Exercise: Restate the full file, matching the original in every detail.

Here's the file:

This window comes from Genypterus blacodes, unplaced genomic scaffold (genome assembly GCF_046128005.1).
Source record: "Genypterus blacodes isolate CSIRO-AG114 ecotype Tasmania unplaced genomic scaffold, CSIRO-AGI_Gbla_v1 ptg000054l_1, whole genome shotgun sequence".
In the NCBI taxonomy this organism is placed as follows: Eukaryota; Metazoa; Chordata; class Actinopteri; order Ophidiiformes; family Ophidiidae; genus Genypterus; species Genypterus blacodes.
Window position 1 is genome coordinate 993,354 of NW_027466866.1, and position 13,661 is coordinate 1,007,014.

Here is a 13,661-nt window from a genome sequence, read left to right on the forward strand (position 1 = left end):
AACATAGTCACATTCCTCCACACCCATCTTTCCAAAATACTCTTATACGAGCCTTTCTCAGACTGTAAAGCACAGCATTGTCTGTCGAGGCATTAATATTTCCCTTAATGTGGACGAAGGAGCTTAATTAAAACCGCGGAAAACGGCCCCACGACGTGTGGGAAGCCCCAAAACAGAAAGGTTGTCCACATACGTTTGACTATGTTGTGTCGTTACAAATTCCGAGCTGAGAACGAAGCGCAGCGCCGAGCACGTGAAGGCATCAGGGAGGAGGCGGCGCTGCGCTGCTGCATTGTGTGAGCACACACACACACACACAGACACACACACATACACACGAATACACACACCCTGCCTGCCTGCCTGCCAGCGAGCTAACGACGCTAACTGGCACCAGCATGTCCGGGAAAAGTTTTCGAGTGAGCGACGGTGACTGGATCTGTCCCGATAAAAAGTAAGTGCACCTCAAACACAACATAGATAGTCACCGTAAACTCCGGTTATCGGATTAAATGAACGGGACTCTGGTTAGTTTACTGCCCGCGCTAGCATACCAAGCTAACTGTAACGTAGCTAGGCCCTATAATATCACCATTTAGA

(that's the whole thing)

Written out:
This window comes from Genypterus blacodes, unplaced genomic scaffold (genome assembly GCF_046128005.1).
Source record: "Genypterus blacodes isolate CSIRO-AG114 ecotype Tasmania unplaced genomic scaffold, CSIRO-AGI_Gbla_v1 ptg000054l_1, whole genome shotgun sequence".
In the NCBI taxonomy this organism is placed as follows: Eukaryota; Metazoa; Chordata; class Actinopteri; order Ophidiiformes; family Ophidiidae; genus Genypterus; species Genypterus blacodes.
Window position 1 is genome coordinate 993,354 of NW_027466866.1, and position 13,661 is coordinate 1,007,014.

Here is a 13,661-nt window from a genome sequence, read left to right on the forward strand (position 1 = left end):
AACATAGTCACATTCCTCCACACCCATCTTTCCAAAATACTCTTATACGAGCCTTTCTCAGACTGTAAAGCACAGCATTGTCTGTCGAGGCATTAATATTTCCCTTAATGTGGACGAAGGAGCTTAATTAAAACCGCGGAAAACGGCCCCACGACGTGTGGGAAGCCCCAAAACAGAAAGGTTGTCCACATACGTTTGACTATGTTGTGTCGTTACAAATTCCGAGCTGAGAACGAAGCGCAGCGCCGAGCACGTGAAGGCATCAGGGAGGAGGCGGCGCTGCGCTGCTGCATTGTGTGAGCACACACACACACACACAGACACACACACATACACACGAATACACACACCCTGCCTGCCTGCCTGCCAGCGAGCTAACGACGCTAACTGGCACCAGCATGTCCGGGAAAAGTTTTCGAGTGAGCGACGGTGACTGGATCTGTCCCGATAAAAAGTAAGTGCACCTCAAACACAACATAGATAGTCACCGTAAACTCCGGTTATCGGATTAAATGAACGGGACTCTGGTTAGTTTACTGCCCGCGCTAGCATACCAAGCTAACTGTAACGTAGCTAGGCCCTATAATATCACCATTTAGA